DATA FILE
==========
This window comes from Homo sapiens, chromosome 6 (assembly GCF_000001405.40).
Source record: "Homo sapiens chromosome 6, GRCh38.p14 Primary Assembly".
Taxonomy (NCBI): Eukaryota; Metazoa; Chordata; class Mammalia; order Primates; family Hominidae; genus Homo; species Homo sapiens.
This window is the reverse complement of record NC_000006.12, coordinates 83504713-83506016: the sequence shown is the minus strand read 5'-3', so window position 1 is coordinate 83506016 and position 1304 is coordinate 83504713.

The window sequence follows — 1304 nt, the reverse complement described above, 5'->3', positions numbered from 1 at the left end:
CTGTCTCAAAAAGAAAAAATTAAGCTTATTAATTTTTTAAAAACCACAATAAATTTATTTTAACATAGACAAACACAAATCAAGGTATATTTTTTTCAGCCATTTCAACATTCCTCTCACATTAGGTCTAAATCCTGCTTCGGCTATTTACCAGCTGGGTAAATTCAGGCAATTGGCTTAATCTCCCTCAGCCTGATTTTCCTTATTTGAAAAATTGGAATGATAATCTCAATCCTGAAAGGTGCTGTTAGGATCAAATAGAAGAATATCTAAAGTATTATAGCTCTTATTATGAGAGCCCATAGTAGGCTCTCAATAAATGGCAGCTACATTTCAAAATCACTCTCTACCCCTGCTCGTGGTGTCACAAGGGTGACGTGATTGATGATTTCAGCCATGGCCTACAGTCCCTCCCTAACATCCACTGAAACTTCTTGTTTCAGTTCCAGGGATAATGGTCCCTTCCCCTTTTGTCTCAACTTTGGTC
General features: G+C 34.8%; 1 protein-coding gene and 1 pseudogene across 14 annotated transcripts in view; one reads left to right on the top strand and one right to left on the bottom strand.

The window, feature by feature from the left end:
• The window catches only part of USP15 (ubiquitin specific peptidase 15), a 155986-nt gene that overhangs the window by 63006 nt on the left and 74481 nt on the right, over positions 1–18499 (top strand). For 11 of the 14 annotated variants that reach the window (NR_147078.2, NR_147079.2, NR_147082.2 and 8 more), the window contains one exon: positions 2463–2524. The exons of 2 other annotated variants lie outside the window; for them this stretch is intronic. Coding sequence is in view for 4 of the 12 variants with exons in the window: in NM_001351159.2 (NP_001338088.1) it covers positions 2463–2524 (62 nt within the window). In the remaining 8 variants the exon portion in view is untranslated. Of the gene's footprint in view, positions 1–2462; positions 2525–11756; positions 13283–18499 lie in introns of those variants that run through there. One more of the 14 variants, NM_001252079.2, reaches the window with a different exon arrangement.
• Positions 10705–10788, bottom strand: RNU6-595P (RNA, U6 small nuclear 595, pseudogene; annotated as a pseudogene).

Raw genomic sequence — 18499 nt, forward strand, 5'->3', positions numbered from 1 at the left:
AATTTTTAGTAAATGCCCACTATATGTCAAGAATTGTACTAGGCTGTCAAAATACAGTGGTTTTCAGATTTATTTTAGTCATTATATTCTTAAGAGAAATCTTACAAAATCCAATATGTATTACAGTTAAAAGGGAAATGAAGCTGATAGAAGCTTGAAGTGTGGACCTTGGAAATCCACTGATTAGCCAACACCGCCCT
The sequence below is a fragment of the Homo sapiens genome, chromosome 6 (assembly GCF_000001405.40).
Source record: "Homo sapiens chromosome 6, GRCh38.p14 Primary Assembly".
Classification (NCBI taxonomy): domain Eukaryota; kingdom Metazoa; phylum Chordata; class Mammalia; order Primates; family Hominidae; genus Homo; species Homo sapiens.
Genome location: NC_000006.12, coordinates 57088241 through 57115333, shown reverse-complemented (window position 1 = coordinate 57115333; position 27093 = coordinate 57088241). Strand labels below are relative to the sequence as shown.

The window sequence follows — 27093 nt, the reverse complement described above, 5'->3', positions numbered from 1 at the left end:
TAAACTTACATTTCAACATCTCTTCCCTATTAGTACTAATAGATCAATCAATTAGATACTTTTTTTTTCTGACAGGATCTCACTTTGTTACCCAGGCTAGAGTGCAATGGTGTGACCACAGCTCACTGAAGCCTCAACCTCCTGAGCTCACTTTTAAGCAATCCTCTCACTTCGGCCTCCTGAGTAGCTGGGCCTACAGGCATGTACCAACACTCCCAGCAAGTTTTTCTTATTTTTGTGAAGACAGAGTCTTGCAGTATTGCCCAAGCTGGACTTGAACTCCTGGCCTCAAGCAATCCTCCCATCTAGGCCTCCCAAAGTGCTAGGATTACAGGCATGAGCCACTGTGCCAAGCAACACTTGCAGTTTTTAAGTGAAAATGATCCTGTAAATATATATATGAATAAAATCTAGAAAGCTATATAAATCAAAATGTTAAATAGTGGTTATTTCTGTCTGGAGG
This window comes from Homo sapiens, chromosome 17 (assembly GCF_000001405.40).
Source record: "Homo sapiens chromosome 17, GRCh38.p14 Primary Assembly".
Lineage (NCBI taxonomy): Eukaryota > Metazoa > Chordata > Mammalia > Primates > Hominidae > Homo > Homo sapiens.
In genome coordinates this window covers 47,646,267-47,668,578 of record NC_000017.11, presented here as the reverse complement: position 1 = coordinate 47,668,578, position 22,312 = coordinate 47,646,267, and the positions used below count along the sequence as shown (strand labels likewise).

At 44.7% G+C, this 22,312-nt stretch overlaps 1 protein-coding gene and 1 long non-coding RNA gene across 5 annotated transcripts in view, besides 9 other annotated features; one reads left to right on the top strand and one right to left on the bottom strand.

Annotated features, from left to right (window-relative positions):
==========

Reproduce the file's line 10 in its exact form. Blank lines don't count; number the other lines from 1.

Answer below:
• Positions 10705–10788, bottom strand: RNU6-595P (RNA, U6 small nuclear 595, pseudogene; annotated as a pseudogene).